The national security adviser was ecstatic. The presidents of the United States and of Russia had agreed to a ceasefire in Syria, where years of civil war had killed some half a million people and created refugees of millions more. "The United States remains committed to defeating ISIS, helping to end the conflict in Syria, reducing suffering, and enabling people to return to their homes," the national security adviser said. "This agreement is an important step toward these common goals." Southwest Syria would become a zone of "de-confliction." Among the provinces covered by the agreement: Daraa.
The national security adviser was H.R. McMaster, the presidents were Donald Trump and Vladimir Putin, the time was July 2017, and the ceasefire lasted about 11 months. On June 18, 2018, Syrian government forces launched an offensive against the rebels in Daraa. And the government has since made rapid gains. The Syrian army and its Russian and Iranian allies are pushing up against the borders of both Israel and Jordan. The deal Trump and Putin made in Germany last year has gone the way of all such ceasefires in the Syrian conflict: It is extinct.
And not just in Syria. The "Minsk II" agreement reached in February 2015 called for among other things the cessation of war in eastern Ukraine, removal of heavy weaponry, withdrawal of foreign (read: Russian) troops and mercenaries from the east, and Ukrainian government control within established national borders. Of course the war continues. "Last week was in some way the worst we have seen for far this year," an Organization for Security Cooperation in Europe said recently. "In total, we recorded 7,700 ceasefire violations." That was in May. Meanwhile, Russia continues to violate the Intermediate Nuclear Forces (INF) Treaty of 1987 with its deployment of the prohibited SSC-8 ground-launched cruise missile.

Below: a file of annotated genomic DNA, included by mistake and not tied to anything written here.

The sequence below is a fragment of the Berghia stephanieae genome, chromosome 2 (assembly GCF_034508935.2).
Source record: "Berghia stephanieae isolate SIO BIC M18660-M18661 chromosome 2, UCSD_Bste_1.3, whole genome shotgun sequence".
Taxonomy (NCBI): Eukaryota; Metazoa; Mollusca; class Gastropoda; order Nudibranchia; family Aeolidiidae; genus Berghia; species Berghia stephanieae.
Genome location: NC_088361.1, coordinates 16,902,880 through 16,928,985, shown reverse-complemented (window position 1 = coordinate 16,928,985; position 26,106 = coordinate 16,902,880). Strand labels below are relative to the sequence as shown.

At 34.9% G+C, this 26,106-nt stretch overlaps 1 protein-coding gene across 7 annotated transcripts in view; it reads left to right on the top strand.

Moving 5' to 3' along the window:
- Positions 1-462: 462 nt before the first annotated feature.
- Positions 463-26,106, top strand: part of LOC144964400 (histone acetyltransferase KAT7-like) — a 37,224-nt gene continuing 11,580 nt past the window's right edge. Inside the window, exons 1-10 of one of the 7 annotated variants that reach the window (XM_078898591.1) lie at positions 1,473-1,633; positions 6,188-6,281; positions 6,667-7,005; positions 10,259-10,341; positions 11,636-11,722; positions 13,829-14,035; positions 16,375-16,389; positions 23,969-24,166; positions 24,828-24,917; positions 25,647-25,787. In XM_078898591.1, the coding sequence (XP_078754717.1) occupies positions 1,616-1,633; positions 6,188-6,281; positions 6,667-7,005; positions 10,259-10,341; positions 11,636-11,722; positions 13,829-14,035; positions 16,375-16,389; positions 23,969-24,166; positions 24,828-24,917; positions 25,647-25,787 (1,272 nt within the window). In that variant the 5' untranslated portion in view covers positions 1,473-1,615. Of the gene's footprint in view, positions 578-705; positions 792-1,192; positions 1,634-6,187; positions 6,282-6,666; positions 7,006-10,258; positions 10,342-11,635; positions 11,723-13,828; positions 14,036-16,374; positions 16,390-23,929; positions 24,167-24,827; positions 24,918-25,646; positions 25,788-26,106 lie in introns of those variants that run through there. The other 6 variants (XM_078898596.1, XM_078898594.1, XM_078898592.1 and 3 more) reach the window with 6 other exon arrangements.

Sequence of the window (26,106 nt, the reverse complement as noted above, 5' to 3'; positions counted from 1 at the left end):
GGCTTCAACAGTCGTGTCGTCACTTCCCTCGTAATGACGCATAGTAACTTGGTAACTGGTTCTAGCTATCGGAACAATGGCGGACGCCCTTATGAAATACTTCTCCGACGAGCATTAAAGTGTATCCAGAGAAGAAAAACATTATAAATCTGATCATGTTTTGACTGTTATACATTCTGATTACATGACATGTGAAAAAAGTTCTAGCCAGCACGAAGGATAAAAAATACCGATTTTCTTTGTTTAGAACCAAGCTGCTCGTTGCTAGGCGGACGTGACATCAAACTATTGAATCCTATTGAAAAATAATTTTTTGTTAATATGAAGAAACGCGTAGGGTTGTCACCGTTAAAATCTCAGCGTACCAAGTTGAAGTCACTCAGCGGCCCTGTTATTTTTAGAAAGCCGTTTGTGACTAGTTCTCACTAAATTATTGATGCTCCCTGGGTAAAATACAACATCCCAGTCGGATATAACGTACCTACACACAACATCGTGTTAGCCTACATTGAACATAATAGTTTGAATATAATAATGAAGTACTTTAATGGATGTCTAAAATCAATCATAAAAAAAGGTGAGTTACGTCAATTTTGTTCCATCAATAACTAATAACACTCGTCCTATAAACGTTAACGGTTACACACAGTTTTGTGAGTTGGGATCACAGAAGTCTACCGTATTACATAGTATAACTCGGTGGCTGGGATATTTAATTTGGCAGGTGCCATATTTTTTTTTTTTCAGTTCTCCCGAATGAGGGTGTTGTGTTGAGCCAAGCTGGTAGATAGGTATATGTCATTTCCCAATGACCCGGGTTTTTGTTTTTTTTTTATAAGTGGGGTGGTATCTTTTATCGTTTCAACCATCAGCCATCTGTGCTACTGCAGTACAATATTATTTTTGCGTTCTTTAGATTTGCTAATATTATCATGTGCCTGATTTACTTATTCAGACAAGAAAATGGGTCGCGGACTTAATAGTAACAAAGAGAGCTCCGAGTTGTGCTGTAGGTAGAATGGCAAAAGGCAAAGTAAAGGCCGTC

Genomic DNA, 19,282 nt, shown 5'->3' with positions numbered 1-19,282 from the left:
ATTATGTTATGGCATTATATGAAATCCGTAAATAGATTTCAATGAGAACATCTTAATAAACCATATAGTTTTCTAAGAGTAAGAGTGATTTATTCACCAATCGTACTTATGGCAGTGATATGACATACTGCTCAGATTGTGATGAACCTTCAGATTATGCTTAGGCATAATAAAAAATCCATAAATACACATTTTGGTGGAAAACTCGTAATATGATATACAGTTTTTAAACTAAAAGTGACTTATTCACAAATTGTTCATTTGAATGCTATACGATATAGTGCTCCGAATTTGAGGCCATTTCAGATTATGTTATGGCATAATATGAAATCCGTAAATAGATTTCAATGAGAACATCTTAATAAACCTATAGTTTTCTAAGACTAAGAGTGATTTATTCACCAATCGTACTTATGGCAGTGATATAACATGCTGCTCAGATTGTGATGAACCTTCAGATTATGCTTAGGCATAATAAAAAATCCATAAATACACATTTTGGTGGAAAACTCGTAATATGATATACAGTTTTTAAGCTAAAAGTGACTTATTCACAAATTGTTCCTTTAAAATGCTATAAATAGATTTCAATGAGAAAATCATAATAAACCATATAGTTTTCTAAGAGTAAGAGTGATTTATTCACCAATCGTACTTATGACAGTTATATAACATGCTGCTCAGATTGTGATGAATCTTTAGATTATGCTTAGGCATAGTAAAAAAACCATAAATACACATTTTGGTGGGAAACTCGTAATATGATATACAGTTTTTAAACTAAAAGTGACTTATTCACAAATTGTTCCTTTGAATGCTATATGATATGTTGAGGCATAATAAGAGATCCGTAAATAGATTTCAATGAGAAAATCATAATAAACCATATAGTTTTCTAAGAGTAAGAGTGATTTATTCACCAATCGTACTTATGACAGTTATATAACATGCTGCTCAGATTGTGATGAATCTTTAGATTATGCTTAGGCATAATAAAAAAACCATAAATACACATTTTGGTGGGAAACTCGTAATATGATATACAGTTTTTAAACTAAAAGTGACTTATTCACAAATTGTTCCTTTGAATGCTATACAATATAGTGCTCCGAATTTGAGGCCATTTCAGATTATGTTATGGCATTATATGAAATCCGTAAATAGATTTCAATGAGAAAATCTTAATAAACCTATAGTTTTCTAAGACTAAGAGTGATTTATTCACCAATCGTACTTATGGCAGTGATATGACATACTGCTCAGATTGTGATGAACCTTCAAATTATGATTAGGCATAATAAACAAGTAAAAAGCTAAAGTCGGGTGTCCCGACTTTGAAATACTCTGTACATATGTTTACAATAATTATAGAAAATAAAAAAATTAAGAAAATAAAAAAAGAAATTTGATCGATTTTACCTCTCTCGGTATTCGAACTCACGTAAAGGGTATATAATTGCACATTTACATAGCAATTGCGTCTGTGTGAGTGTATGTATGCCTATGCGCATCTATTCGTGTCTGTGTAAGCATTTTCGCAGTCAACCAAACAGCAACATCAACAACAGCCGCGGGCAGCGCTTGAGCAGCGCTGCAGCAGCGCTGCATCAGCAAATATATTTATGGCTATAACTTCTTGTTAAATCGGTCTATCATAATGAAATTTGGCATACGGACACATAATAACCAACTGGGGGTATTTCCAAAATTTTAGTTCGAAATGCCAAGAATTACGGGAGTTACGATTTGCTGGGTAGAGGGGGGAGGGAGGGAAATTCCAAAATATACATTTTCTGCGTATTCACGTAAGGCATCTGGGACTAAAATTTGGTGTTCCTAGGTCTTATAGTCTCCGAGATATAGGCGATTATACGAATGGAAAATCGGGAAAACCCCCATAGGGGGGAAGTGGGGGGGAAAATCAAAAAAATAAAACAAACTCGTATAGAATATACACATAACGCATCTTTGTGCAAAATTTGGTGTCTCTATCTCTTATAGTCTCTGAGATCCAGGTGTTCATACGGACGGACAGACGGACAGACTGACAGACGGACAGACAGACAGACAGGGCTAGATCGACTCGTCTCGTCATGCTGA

The Russians look at ceasefires and arms control the way you and I look at dieting and nutrition: as pledges that work to one's advantage in the short term but are ineluctably broken. There is no reason to expect Russia has either the intent or even the capability to act on its promises of diplomatic comity. It's almost as if Russia can't help being the bully, especially in regions it considers important such as its near abroad and its beachhead in the Middle East, and especially when it senses an opportunity and feels emboldened. Which is how it feels right now.
No mystery why. Heading into next week's summit in Helsinki, President Trump has made plain his displeasure with NATO, his willingness to take the same personal tack with Putin ("Putin's fine. He's fine") that he did with Kim Jong-Un, his open-mindedness about the future of Crimea, which Russia annexed in 2014 ("What will happen with Crimea from this point on? That I can't tell you"), and his desire ultimately to remove U.S. troops from eastern Syria.